(This article belongs to the Special Issue The New Visibility of Religion and Its Impact)
Open AccessEditorial
Archaeology of Ancient Israelite Religion(s): An Introduction
Religions 2020, 11(6), 291; https://doi.org/10.3390/rel11060291 - 15 Jun 2020
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Abstract
Israelite religion has always fascinated scholars [...] Full article
(This article belongs to the Special Issue Archaeology and Ancient Israelite Religion)
Open AccessArticle
Narrative and the Politics of Identity: Patterns of the Spread and Acceptance of Radicalism and Terrorism in Indonesia
Religions 2020, 11(6), 290; https://doi.org/10.3390/rel11060290 - 12 Jun 2020
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Abstract
This study aims to examine Islamic narratives heard at mosques and in study groups in the greater metropolitan area of Jakarta, Indonesia. The article asks if youth and leaders of youth organizations in Jakarta are receptive to radical/terrorist discourse or if they deliberate [...] Read more.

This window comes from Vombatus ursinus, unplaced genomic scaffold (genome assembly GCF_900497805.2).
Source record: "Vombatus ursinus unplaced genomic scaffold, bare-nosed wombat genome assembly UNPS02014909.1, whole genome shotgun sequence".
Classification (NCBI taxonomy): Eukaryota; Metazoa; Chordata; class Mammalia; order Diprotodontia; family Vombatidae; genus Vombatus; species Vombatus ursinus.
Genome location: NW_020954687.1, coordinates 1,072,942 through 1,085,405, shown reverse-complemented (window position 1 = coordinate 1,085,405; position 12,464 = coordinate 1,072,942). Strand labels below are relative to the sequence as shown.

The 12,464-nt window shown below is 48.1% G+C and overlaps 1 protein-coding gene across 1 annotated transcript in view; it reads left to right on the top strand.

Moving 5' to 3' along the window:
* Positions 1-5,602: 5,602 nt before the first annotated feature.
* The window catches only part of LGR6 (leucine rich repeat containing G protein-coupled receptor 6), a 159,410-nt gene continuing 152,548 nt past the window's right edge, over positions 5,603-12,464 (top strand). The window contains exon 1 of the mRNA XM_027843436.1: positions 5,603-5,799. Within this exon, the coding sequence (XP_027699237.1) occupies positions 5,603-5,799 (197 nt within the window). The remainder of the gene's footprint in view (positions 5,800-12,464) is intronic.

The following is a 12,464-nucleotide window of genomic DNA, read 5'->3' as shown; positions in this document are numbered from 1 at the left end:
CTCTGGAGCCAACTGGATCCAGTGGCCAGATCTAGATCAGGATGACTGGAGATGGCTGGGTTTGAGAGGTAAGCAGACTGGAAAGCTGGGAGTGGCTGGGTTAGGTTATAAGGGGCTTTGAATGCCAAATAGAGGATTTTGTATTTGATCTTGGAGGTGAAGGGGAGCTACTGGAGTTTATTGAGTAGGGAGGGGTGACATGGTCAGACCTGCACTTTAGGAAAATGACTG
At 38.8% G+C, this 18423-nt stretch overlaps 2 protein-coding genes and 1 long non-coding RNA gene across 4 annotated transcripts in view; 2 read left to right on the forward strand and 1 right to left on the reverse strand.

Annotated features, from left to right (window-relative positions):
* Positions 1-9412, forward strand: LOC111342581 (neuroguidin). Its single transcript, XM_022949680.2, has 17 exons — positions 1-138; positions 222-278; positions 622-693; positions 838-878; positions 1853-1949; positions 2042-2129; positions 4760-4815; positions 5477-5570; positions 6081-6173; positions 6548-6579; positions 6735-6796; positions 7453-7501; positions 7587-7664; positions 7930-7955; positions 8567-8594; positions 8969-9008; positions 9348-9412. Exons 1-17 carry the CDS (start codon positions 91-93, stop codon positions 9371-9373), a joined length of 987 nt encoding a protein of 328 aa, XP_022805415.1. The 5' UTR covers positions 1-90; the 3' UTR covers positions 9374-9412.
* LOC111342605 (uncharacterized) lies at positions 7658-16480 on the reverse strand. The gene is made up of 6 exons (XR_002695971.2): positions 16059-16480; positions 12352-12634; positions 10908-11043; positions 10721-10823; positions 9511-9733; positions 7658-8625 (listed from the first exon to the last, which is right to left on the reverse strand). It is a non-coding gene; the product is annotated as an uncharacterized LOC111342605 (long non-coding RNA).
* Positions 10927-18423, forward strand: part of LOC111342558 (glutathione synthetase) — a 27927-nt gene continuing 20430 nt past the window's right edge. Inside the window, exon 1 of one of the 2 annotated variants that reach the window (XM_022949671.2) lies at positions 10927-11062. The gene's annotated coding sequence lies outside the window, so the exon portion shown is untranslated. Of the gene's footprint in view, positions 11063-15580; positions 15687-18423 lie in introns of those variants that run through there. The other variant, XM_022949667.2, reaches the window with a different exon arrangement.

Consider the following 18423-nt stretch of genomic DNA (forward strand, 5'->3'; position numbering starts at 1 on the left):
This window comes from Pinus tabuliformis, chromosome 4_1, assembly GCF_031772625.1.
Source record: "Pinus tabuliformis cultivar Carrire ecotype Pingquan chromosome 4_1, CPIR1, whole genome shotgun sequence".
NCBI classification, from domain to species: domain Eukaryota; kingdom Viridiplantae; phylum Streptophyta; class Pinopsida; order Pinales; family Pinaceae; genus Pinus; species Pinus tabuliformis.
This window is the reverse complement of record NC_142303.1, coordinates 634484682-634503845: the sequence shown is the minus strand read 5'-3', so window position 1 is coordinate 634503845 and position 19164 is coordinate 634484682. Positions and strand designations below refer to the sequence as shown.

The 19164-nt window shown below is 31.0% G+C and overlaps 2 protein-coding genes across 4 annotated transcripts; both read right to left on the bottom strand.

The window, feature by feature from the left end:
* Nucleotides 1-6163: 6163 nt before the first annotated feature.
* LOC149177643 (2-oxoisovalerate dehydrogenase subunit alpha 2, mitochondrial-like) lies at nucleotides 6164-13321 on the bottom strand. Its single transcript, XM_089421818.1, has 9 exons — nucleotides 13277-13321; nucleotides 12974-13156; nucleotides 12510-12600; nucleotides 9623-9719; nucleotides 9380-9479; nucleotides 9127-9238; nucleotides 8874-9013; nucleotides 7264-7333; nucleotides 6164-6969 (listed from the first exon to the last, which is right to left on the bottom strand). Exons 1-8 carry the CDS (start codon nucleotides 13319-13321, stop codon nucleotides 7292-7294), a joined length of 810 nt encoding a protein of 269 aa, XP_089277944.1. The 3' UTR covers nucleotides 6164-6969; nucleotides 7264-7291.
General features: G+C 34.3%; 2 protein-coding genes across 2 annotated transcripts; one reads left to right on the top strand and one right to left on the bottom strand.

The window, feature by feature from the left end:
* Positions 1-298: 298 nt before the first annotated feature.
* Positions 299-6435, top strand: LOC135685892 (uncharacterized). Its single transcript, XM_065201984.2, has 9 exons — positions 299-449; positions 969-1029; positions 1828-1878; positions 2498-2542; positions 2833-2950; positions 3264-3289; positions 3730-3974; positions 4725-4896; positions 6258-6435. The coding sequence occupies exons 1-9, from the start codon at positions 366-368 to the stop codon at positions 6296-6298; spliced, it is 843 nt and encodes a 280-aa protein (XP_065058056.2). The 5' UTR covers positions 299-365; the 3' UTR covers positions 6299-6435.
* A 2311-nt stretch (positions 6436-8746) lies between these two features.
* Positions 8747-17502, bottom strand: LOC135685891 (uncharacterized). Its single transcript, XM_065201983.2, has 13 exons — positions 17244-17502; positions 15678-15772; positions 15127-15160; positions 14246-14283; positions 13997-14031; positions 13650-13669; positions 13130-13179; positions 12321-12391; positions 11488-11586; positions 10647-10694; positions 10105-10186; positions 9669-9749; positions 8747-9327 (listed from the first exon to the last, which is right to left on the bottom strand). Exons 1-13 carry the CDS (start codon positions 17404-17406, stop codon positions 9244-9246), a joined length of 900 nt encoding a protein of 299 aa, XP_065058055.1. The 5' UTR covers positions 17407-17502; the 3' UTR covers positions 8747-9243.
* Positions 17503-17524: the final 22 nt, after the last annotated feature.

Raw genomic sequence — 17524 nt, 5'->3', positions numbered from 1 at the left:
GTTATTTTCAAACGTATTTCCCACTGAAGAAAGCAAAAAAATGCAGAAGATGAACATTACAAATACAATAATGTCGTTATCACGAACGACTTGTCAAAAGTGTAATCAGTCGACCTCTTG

This study aims to examine Islamic narratives heard at mosques and in study groups in the greater metropolitan area of Jakarta, Indonesia. The article asks if youth and leaders of youth organizations in Jakarta are receptive to radical/terrorist discourse or if they deliberate and weigh what certain narratives mean. Qualitative in-depth interviews were conducted with 24 subjects. These included Rohani Islamic group leaders who hold extracurricular study groups after middle and high school classes, as well as Islamic Mission organizations or Lembaga Da’wah Kampus (LDK—literally translates as Campus Mission Organization; they are some senior students and may invite Islamic scholars or themselves teach Islam and preach to students who are willing to learn Islam specially only at the university as an extracurricular activity; in this article, we translate it as Islamic Mission organization.). which exist on Jakarta’s university campuses where radical narratives are discussed. Other organizations and their leaders were also included. Questions posed to members of these organizations by the authors of this article asked if they accepted, rejected, or negotiated certain ideas regarded as radical by the Indonesian government. Respondents were asked if they believed violent acts against non-reform Muslims and non-Muslims were justified. Respondents were also asked if the Indonesian constitution, Pancasila, should continue its secular democratic legal format, or if it should be replaced by sharia law. Ultimately, most informants took more moderate stances, somewhere in between pure secularism and pure radical terrorism. In this way, this study disproves scholars such as Martin van Bruinessen (2013) who claim that Indonesian Islam is becoming more conservative, and others such as Harsono who claim Indonesian Islam is becoming more violent. While violence was condoned by some respondents, this article reveals that a majority of respondents rejected the view that sharia law should prevail. Ultimately most respondents in this study decided a balanced viewpoint was the best. Thus, this article reveals the degree of moderation of most Jakarta residents, and the nuance and depth of consideration that devout individuals give to a range of contemporary ideas as they negotiate their stance on religion, the state, and their local identities. Full article